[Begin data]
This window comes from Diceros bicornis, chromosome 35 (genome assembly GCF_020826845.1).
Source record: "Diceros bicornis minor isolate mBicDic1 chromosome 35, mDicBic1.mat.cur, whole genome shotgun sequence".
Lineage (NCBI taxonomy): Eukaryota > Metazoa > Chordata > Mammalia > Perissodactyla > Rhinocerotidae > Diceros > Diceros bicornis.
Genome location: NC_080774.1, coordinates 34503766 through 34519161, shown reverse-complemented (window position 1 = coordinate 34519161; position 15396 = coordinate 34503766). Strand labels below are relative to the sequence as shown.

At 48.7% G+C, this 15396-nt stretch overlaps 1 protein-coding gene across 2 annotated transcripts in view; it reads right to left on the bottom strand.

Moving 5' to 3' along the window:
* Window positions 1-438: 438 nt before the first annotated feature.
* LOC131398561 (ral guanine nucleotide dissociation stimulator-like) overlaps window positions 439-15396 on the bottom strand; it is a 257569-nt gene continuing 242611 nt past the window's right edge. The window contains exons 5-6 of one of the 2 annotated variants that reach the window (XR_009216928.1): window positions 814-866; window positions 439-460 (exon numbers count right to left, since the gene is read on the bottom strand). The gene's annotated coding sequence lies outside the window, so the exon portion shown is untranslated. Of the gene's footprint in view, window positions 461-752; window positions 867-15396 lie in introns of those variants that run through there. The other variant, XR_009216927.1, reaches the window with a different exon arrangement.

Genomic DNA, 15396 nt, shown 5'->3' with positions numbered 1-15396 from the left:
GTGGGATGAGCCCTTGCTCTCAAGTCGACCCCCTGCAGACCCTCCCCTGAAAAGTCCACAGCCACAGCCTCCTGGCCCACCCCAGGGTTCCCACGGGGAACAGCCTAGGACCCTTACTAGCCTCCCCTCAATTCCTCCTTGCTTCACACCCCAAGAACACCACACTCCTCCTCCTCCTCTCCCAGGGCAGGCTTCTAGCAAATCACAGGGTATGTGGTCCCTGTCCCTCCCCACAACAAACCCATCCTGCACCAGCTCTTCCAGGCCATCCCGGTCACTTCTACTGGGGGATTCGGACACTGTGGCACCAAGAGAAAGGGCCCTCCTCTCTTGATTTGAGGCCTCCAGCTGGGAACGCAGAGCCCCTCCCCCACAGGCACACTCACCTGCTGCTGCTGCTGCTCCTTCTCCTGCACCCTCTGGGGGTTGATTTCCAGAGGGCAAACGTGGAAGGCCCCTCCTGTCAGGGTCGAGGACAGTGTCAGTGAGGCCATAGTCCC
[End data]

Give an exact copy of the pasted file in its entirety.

This window comes from Diceros bicornis, chromosome 35 (genome assembly GCF_020826845.1).
Source record: "Diceros bicornis minor isolate mBicDic1 chromosome 35, mDicBic1.mat.cur, whole genome shotgun sequence".
Lineage (NCBI taxonomy): Eukaryota > Metazoa > Chordata > Mammalia > Perissodactyla > Rhinocerotidae > Diceros > Diceros bicornis.
Genome location: NC_080774.1, coordinates 34503766 through 34519161, shown reverse-complemented (window position 1 = coordinate 34519161; position 15396 = coordinate 34503766). Strand labels below are relative to the sequence as shown.

At 48.7% G+C, this 15396-nt stretch overlaps 1 protein-coding gene across 2 annotated transcripts in view; it reads right to left on the bottom strand.

Moving 5' to 3' along the window:
* Window positions 1-438: 438 nt before the first annotated feature.
* LOC131398561 (ral guanine nucleotide dissociation stimulator-like) overlaps window positions 439-15396 on the bottom strand; it is a 257569-nt gene continuing 242611 nt past the window's right edge. The window contains exons 5-6 of one of the 2 annotated variants that reach the window (XR_009216928.1): window positions 814-866; window positions 439-460 (exon numbers count right to left, since the gene is read on the bottom strand). The gene's annotated coding sequence lies outside the window, so the exon portion shown is untranslated. Of the gene's footprint in view, window positions 461-752; window positions 867-15396 lie in introns of those variants that run through there. The other variant, XR_009216927.1, reaches the window with a different exon arrangement.

Genomic DNA, 15396 nt, shown 5'->3' with positions numbered 1-15396 from the left:
GTGGGATGAGCCCTTGCTCTCAAGTCGACCCCCTGCAGACCCTCCCCTGAAAAGTCCACAGCCACAGCCTCCTGGCCCACCCCAGGGTTCCCACGGGGAACAGCCTAGGACCCTTACTAGCCTCCCCTCAATTCCTCCTTGCTTCACACCCCAAGAACACCACACTCCTCCTCCTCCTCTCCCAGGGCAGGCTTCTAGCAAATCACAGGGTATGTGGTCCCTGTCCCTCCCCACAACAAACCCATCCTGCACCAGCTCTTCCAGGCCATCCCGGTCACTTCTACTGGGGGATTCGGACACTGTGGCACCAAGAGAAAGGGCCCTCCTCTCTTGATTTGAGGCCTCCAGCTGGGAACGCAGAGCCCCTCCCCCACAGGCACACTCACCTGCTGCTGCTGCTGCTCCTTCTCCTGCACCCTCTGGGGGTTGATTTCCAGAGGGCAAACGTGGAAGGCCCCTCCTGTCAGGGTCGAGGACAGTGTCAGTGAGGCCATAGTCCC